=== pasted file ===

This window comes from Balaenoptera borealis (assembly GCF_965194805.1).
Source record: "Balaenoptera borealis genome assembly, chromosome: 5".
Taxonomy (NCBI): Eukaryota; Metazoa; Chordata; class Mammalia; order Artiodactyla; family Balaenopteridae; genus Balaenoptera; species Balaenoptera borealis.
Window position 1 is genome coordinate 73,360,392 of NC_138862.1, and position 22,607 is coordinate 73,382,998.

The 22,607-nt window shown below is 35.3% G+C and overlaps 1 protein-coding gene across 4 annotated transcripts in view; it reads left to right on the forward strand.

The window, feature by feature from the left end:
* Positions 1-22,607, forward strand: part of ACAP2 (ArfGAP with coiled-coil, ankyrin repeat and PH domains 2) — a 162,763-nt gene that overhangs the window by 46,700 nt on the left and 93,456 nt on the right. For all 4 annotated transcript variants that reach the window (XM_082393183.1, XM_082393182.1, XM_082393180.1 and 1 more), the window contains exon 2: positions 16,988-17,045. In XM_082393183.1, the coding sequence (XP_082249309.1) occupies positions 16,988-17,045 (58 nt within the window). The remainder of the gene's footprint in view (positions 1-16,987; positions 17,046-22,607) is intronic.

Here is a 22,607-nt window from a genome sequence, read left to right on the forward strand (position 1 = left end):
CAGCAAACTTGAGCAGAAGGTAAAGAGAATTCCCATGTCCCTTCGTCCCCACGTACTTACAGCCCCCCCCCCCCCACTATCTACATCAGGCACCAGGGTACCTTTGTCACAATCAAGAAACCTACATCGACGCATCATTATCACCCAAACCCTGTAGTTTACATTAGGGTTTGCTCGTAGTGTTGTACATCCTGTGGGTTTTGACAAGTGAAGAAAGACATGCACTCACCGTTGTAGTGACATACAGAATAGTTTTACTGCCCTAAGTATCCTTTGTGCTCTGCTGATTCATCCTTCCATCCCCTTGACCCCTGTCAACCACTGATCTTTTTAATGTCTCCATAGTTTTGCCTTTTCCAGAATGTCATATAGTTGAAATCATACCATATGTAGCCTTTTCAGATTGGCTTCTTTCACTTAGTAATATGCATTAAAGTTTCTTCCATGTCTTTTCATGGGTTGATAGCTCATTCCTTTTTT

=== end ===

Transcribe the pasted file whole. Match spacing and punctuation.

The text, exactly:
This window comes from Balaenoptera borealis (assembly GCF_965194805.1).
Source record: "Balaenoptera borealis genome assembly, chromosome: 5".
Taxonomy (NCBI): Eukaryota; Metazoa; Chordata; class Mammalia; order Artiodactyla; family Balaenopteridae; genus Balaenoptera; species Balaenoptera borealis.
Window position 1 is genome coordinate 73,360,392 of NC_138862.1, and position 22,607 is coordinate 73,382,998.

The 22,607-nt window shown below is 35.3% G+C and overlaps 1 protein-coding gene across 4 annotated transcripts in view; it reads left to right on the forward strand.

The window, feature by feature from the left end:
* Positions 1-22,607, forward strand: part of ACAP2 (ArfGAP with coiled-coil, ankyrin repeat and PH domains 2) — a 162,763-nt gene that overhangs the window by 46,700 nt on the left and 93,456 nt on the right. For all 4 annotated transcript variants that reach the window (XM_082393183.1, XM_082393182.1, XM_082393180.1 and 1 more), the window contains exon 2: positions 16,988-17,045. In XM_082393183.1, the coding sequence (XP_082249309.1) occupies positions 16,988-17,045 (58 nt within the window). The remainder of the gene's footprint in view (positions 1-16,987; positions 17,046-22,607) is intronic.

Here is a 22,607-nt window from a genome sequence, read left to right on the forward strand (position 1 = left end):
CAGCAAACTTGAGCAGAAGGTAAAGAGAATTCCCATGTCCCTTCGTCCCCACGTACTTACAGCCCCCCCCCCCCCACTATCTACATCAGGCACCAGGGTACCTTTGTCACAATCAAGAAACCTACATCGACGCATCATTATCACCCAAACCCTGTAGTTTACATTAGGGTTTGCTCGTAGTGTTGTACATCCTGTGGGTTTTGACAAGTGAAGAAAGACATGCACTCACCGTTGTAGTGACATACAGAATAGTTTTACTGCCCTAAGTATCCTTTGTGCTCTGCTGATTCATCCTTCCATCCCCTTGACCCCTGTCAACCACTGATCTTTTTAATGTCTCCATAGTTTTGCCTTTTCCAGAATGTCATATAGTTGAAATCATACCATATGTAGCCTTTTCAGATTGGCTTCTTTCACTTAGTAATATGCATTAAAGTTTCTTCCATGTCTTTTCATGGGTTGATAGCTCATTCCTTTTTT